Ontario’s soybean and corn growers have been granted an appeal hearing in their bid to delay the province’s new limits on neonicotinoid seed treatments.
Grain Farmers of Ontario (GFO), the body for the province’s corn, soy, wheat, barley and oat growers, said Tuesday the Ontario Court of Appeal has agreed to hear its case on March 9.
“We are pleased that the Ontario Court of Appeal has agreed to hear our case and to move quickly on the issue,” GFO chair Mark Brock said in a release.
GFO had said in November it would file for the appeal, after its previous request for a stay on the province’s neonic regulations was dismissed at Ontario Superior Court in October.
The group had sought to delay implementation of the regulations until May 1 this year, or “such time as the requirements of the regulation can reasonably be met.”
After its case was dismissed, GFO said it would also file a motion to the Ontario Divisional Court to have the request for a stay of the regulations reviewed.
Ontario’s neonic regulations were put in place last summer to meet a government target to cut use of neonic-treated corn and soybean seed by 80 per cent by 2017, to be used “only when there is a demonstrated pest problem.”
The regulations put the neonic insecticides — imidacloprid, thiamethoxam and clothianidin — in a new pesticide class, Class 12.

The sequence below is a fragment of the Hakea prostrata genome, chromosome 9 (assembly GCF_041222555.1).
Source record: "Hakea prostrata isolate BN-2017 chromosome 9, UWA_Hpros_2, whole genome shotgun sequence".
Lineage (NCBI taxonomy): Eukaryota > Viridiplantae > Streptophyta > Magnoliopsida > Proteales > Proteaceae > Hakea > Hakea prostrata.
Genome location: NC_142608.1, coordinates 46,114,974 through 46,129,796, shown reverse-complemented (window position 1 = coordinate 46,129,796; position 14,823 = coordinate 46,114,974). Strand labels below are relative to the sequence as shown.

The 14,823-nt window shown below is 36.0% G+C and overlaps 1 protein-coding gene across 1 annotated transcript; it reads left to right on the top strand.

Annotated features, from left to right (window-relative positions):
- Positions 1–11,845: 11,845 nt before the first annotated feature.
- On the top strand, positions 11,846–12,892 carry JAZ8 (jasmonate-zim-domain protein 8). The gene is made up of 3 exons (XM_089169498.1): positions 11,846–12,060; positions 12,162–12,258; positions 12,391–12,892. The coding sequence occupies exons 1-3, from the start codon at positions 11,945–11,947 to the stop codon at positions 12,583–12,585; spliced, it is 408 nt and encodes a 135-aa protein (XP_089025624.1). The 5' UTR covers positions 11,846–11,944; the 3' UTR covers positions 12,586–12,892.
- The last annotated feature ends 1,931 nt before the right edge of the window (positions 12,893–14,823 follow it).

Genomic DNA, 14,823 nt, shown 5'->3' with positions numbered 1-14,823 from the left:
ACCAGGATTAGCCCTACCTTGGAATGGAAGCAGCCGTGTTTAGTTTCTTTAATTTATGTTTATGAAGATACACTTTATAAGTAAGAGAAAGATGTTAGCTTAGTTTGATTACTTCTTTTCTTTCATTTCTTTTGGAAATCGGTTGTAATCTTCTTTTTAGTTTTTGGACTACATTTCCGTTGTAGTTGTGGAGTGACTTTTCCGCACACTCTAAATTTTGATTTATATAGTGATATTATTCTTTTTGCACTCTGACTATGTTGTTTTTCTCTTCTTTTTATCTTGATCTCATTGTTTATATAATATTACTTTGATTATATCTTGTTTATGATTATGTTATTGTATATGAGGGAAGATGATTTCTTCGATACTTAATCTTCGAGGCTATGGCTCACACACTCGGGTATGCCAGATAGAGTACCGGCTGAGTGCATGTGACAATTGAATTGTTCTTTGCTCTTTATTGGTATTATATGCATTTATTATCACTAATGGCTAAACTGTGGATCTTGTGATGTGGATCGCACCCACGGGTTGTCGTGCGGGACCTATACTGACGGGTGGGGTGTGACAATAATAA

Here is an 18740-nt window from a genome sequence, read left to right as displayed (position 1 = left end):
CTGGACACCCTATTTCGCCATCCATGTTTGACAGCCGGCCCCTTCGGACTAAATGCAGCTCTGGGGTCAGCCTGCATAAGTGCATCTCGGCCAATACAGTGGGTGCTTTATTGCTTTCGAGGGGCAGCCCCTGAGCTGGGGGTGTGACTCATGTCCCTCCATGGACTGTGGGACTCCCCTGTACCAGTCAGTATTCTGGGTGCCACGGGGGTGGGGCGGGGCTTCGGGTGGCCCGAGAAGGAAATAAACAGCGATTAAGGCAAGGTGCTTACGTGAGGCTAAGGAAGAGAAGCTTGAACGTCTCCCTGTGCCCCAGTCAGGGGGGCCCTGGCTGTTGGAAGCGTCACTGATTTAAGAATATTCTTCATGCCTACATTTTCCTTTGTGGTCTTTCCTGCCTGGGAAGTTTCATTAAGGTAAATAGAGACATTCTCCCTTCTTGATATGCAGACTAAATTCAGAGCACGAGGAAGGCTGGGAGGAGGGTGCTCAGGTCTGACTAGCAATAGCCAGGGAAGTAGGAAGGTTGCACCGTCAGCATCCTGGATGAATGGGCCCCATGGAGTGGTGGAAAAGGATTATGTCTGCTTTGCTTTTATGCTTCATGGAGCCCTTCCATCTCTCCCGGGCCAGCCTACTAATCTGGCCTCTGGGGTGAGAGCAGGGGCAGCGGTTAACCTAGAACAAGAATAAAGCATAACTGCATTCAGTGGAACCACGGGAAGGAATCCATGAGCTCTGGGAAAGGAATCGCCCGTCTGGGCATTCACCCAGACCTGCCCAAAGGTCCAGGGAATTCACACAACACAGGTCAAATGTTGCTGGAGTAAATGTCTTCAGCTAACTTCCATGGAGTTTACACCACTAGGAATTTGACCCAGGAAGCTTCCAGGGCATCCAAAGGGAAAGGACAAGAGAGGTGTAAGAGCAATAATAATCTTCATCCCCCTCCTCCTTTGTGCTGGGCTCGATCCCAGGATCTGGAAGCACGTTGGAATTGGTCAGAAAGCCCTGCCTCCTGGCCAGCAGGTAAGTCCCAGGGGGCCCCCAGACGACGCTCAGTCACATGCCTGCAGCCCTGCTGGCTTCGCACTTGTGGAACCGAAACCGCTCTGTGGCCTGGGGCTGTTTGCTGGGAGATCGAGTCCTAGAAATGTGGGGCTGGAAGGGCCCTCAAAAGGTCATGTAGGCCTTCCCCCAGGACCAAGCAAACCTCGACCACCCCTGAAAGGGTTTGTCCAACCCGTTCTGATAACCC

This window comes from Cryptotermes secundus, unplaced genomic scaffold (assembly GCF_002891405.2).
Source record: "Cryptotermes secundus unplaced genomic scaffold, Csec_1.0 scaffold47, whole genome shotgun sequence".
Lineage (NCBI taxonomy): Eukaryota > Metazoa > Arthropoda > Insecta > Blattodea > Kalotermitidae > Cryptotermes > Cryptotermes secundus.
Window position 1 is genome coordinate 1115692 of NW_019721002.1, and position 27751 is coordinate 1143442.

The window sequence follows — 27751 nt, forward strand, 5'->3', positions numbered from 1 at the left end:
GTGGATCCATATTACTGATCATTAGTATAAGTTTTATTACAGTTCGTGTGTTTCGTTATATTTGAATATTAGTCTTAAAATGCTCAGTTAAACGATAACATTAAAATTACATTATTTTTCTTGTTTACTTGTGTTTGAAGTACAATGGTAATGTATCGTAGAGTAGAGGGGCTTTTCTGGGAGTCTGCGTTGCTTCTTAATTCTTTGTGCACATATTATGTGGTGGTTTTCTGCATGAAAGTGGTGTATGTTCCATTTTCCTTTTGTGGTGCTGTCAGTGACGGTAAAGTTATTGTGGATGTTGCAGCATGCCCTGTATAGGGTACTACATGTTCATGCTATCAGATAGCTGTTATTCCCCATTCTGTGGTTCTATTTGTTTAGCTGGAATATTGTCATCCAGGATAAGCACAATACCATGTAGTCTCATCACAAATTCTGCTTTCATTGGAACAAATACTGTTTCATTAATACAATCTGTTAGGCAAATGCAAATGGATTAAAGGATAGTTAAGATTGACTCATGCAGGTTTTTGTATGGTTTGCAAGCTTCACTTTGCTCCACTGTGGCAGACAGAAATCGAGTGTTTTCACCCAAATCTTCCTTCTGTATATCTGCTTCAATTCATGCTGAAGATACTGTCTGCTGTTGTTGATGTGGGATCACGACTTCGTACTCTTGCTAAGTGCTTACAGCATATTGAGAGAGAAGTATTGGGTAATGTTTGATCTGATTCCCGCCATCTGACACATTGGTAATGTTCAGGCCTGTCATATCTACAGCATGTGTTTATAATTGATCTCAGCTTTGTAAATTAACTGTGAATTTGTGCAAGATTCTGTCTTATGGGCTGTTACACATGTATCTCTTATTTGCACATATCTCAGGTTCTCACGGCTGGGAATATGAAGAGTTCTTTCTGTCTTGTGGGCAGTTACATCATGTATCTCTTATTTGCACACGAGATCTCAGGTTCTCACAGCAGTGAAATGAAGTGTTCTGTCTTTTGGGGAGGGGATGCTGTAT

Between now and the end of August this year, any Ontario corn or soy grower wanting to plant Class 12-treated seed on more than 50 per cent of his or her acres must complete a soil inspection pest assessment report.
Past August, a corn and/or soy grower wanting to use any Class 12-treated seed at all must complete a pest assessment report and present his or her certificate in integrated pest management (IPM) training.
Pest assessments beyond August must be done either via a soil inspection by an IPM-certified grower or professional pest advisor, or via a crop inspection by a professional advisor.
Ontario set up its neonic regs citing evidence that the Class 12 pesticides are “highly toxic to honeybees and other beneficial insects,” and could also harm aquatic insects if they run off soils into nearby watercourses.
Health Canada’s Pest Management Regulatory Agency is now running risk assessments on the neonics and plans to release preliminary assessments on thiamethoxam and clothianidin for public comment in December this year.
PMRA’s preliminary assessment on imidacloprid, released last week, said “no potential risk to bees was indicated for seed treatment use.” However, it noted imidacloprid has “very little reported use” as a corn or soybean seed treatment in Canada.
The PMRA last week also released a preliminary value assessment on the neonics, for public comment. It found neonic-based corn seed treatments, in 2013, showed a national economic benefit for the corn industry of about $74.2 to $83.3 million, or about 3.2 to 3.6 per cent of the national farm gate value for corn.
Neonic seed treatments on soybeans yielded an estimated economic benefit of about 1.5 to 2.1 per cent of the crop’s national farm gate value for 2013, or about $37.3 million to $51 million, the agency said.
In both corn and soybeans, PMRA said, those economic benefits appeared to accrue mostly in Ontario and Manitoba, while in Quebec, corn and soy growers’ expenses on treated seeds were “estimated to exceed the yield returns.” — AGCanada.com Network